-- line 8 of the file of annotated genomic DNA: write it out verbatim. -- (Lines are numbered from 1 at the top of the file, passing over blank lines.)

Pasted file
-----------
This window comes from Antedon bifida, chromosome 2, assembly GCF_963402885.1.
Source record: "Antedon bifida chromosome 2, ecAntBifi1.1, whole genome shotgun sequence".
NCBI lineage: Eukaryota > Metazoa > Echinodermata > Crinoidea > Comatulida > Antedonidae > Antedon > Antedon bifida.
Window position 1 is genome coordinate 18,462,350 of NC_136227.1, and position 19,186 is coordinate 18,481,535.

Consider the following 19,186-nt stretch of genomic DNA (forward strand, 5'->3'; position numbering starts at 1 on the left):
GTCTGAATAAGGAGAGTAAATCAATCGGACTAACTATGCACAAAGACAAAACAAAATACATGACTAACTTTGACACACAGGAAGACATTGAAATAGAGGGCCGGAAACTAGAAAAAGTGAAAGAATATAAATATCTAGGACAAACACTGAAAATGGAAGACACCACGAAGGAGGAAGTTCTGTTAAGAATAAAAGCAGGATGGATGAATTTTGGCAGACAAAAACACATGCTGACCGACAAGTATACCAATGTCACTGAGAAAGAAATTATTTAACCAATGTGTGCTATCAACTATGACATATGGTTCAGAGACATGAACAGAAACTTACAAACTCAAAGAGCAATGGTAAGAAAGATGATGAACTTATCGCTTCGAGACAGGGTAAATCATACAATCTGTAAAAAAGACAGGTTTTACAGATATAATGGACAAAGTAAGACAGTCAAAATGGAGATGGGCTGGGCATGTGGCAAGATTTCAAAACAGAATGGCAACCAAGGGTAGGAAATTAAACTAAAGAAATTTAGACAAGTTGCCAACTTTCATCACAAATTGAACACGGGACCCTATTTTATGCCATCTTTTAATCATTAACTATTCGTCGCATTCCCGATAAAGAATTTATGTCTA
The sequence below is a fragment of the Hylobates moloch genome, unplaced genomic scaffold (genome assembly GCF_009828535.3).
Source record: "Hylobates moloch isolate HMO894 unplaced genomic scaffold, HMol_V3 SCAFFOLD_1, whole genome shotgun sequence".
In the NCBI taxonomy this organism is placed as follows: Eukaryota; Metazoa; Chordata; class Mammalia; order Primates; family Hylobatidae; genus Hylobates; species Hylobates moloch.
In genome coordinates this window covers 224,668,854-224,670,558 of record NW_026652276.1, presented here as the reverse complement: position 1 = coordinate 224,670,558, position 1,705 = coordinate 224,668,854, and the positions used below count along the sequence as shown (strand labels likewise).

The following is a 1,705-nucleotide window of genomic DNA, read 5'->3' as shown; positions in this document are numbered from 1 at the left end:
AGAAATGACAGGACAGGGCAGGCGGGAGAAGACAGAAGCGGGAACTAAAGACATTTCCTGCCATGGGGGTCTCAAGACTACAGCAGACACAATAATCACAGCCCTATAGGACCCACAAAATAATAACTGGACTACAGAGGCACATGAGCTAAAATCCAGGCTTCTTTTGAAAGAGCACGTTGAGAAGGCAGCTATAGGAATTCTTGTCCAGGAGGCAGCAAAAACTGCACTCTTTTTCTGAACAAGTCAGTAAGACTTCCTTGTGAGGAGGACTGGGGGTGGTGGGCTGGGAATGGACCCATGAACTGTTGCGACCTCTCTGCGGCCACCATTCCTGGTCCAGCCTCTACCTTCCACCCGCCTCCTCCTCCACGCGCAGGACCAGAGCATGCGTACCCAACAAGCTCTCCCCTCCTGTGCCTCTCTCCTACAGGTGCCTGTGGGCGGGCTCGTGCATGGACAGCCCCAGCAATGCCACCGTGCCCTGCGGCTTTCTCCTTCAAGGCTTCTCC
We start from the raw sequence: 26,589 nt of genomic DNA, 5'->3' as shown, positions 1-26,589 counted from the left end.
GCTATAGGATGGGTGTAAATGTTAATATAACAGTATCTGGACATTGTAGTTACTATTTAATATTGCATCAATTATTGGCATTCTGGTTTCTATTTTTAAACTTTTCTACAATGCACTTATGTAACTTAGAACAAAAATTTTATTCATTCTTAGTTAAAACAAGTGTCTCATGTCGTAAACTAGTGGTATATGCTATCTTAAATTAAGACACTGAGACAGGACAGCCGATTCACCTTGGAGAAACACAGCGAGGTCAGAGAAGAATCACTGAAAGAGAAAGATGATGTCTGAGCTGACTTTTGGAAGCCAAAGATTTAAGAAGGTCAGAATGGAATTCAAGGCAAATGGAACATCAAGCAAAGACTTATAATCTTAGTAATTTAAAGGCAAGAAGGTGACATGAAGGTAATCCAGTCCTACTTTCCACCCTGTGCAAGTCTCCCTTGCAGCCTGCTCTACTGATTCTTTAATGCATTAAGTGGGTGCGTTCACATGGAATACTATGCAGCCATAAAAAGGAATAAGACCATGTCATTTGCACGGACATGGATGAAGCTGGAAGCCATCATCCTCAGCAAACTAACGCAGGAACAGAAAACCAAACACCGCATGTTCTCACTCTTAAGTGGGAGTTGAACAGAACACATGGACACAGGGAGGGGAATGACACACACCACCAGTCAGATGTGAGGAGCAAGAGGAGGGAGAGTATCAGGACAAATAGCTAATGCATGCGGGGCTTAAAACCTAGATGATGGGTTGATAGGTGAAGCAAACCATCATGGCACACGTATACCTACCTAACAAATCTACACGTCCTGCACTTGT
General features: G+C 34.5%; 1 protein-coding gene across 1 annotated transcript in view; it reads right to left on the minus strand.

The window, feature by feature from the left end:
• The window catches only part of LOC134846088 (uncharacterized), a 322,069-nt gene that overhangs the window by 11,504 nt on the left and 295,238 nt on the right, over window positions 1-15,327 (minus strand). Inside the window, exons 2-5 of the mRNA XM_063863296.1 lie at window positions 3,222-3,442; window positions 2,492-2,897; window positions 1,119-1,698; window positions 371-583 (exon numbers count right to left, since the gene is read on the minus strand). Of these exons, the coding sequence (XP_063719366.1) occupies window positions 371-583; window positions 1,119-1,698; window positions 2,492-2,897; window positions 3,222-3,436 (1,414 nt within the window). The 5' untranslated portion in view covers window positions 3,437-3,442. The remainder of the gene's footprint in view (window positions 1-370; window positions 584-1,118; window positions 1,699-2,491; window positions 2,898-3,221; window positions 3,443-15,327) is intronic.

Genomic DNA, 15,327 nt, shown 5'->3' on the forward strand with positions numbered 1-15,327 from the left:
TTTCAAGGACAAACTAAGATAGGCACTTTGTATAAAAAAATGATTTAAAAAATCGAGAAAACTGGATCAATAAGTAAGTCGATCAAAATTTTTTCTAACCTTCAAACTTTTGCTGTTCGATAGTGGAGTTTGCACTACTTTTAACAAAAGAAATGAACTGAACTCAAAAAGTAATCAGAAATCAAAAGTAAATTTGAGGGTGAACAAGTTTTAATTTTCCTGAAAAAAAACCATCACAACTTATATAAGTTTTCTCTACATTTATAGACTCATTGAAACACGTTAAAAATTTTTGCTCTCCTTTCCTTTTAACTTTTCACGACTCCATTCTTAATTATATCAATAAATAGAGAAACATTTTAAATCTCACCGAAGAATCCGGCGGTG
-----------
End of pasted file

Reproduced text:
Source record: "Hylobates moloch isolate HMO894 unplaced genomic scaffold, HMol_V3 SCAFFOLD_1, whole genome shotgun sequence".